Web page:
Back in the car, our drive turns into a pleasant crawl. Maybe it’s the rural charm of “old Hawaii,” or the opportunity to make frequent stops to lounge on the sand in picturesque coves. It could be the 35-mph speed limit. Or perhaps it’s the plethora of food trucks parked near the old Kahuku Sugar Mill just 7 miles from Ted’s. We aren’t hungry, but some sampling seems in order.
Whatever the cause, an overwhelming urge to slow down overtakes us, and so we miss out on the full experience at the storied Polynesian Cultural Center in Laie. Instead, we cruise the remaining 23 miles down the eastern coast, taking delight in the natural beauty all the way to Kaneohe.
Later, after watching a gorgeous sunset back in Honolulu, we celebrate with dinner and dessert at The Signature Prime Steak & Seafood Restaurant atop the Ala Moana Hotel. The sweeping view 36 floors above the city’s twinkling skyline is the most romantic setting of the trip so far. And the Fuji apple pie, Hailima says, is “the best I’ve ever had.”
The next morning, we have visions of hiking Diamond Head and visiting Pearl Harbor, but as we check out of the hotel, we decide to take it easy. About 25 minutes southeast of Honolulu, just off Kalaniana’ole Highway, we find Halona Beach Cove. Featured in the 1953 movie “From Here to Eternity,” the cove is certainly romantic, but we opt not to re-enact the film’s famous passionate kissing scene – too many people.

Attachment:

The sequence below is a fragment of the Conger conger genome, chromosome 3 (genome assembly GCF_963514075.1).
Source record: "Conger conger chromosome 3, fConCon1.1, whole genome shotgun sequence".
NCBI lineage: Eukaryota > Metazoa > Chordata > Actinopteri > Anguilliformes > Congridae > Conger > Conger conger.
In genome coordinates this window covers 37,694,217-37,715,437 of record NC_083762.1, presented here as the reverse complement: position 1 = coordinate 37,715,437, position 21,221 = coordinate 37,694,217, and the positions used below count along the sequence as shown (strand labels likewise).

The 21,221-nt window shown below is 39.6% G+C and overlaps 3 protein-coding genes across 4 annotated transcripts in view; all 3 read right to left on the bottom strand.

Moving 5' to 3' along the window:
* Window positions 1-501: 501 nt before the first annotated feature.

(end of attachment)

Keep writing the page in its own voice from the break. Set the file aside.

Then it’s off to Byodo-In Temple, nestled below the Ko’olau Mountains, 25 minutes north along Highways 72 and 83. The temple is a small-scale replica of the original 950-year-old structure in Uji, Japan. We ring the “bon-sho,” or sacred bell, to impart deep peace and bring happiness, then take off our shoes and walk inside to light incense in front of a magnificent 9-foot-tall statue of the Amida Buddha. Back outside, we stroll through lush gardens and then talk for a while about our future together as we sit along the edge of the reflecting pond.
Our weekend comes to a close over drinks as we exchange travel stories with another couple we meet at Paradise Bay Resort, a serene getaway 15 minutes north of Kaneohe.
The following afternoon is all about adventure. Hailima’s ATV churns up a cloud of dust while I trail behind her on a ride through Ka’a’awa Valley, an awe-inspiring slice of Oahu once home to kings. This is the last part of our busy day at Kualoa Ranch, following a Jeep excursion past film sets from “Jumanji” and “Jurassic World” and glimpses of enormous sea turtles in the water as we tour Kaneohe Bay on a catamaran. Back at the resort, we relax on our spacious lanai and watch the sunset.
On our last morning, we go paddleboarding and then grab lunch at Waiahole Poi Factory, a nearby roadside eatery. Then we head to Lanikai Beach in Kailua, some 14 miles southeast, to spend the day.
Swimming in the warm water, we agree that this is a picture-perfect end to our do-over honeymoon. As beachgoers walk along the white sand and kayakers paddle by atop the turquoise water, we make up for that kiss we should have shared at Halona Beach Cove.